After an extensive development and testing period and the addition of even more features to make academic research easier, more collaborative, and ready for the future, Zotero 2.0 went public tonight. I’ll be blogging extensively about Zotero 2.0 in this space over the coming weeks and months as it continues to develop, but here’s a quick list of what you get with the major upgrade:
Automatic synchronization of collections among multiple computers. For example, sync your PC at work with your Mac laptop and your Linux desktop at home.
Free automatic backup of your library data on Zotero’s servers.
Automatic synchronization of your attachment files to a WebDAV server (e.g. iDisk, Jungle Disk, or university-provided web storage).
Zotero users get a personal page with a short biography and the ability to list their discipline and interests, create an online CV (simple to export to other sites), and grant access to their libraries.
Easily find others in one’s discipline or researchers with similar interests.
On Wednesday, May 13th at 7:00 p.m., the Rosenzweig Forum on Technology and the Humanities and the Washington Semantic Web Group will host the a forum on Social Networking and the Semantic web in the George Mason University Johnson Center Cinema. The forum will host four speakers, Mills Davis, Andy Roth, Mike Petit, and Dan Cohen, who will share their projects and lead a group discussion at the end of the evening. Mills Davis of Project10X will showcase new developments in social networking and semantic technologies within government and private industry. Andy Roth, Chief Quality Officer at AdaptiveBlue, will discuss Glue, a browser add-on that allows you to find new things based on what your friends like. Mike Petit will present Amplify, an open platform that mimics human understanding of content and offers a broad range of unique, and previously unavailable, data to SemWeb practitioners. Finally, Dan Cohen of the Center for History and New Media will discuss new social and collaborative features for Zotero, the free, easy-to-use Firefox extension which helps collect, manage, cite and share your research sources.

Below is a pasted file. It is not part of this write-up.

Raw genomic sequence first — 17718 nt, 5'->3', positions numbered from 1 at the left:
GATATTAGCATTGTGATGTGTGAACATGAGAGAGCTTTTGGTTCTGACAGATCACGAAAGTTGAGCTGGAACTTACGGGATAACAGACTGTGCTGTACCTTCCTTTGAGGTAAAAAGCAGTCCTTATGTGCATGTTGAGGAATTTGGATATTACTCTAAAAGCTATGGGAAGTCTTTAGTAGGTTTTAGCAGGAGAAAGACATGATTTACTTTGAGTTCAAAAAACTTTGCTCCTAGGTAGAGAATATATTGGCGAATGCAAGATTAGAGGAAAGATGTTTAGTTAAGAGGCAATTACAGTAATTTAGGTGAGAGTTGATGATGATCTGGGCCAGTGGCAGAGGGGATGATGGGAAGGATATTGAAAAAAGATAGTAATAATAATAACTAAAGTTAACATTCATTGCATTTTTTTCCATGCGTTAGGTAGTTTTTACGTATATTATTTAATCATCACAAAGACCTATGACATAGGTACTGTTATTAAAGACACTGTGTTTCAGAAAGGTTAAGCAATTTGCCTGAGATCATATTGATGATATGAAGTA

More information, including speaker bios, is available at the Washington Semantic Web Meet-up forum website.
Partnership with Emory University Libraries Further Solidifies Zotero’s Role as a Platform for Digital Research and Innovation
The Center for History and New Media (CHNM) at George Mason University
and the Emory University Libraries are pleased to announce a
cooperative partnership on Zotero (www.zotero.org), the free,
open-source bibliographic manager. A team of librarians, information
technologists and faculty members led by Connie Moon Sehat, Emory
Libraries’ new director of digital scholarship initiatives, will
extend research capabilities of the software in collaboration with
Zotero’s main development team. Sehat is a former co-director of
Zotero and CHNM.
For Dan Cohen, who is associate professor of history at George Mason
University and director of CHNM, a relationship with Emory exemplifies
the powerful opportunities for institutional cooperation offered by
digital media. “The Center for History and New Media and the Zotero
Project are lucky to now have the resources and experience of Emory on
their side,” says Cohen, “and the continued insight and direction of
Connie Sehat. We look forward to what will undoubtedly be a
tremendously productive collaboration.” Cohen oversees Zotero with
Sean Takats, assistant professor of history at George Mason and CHNM’s
acting director of research projects.
This relationship marks a significant step forward for the future of
the Zotero project. “Partnering on the development of open source
software with CHNM, an established center of excellence (more…)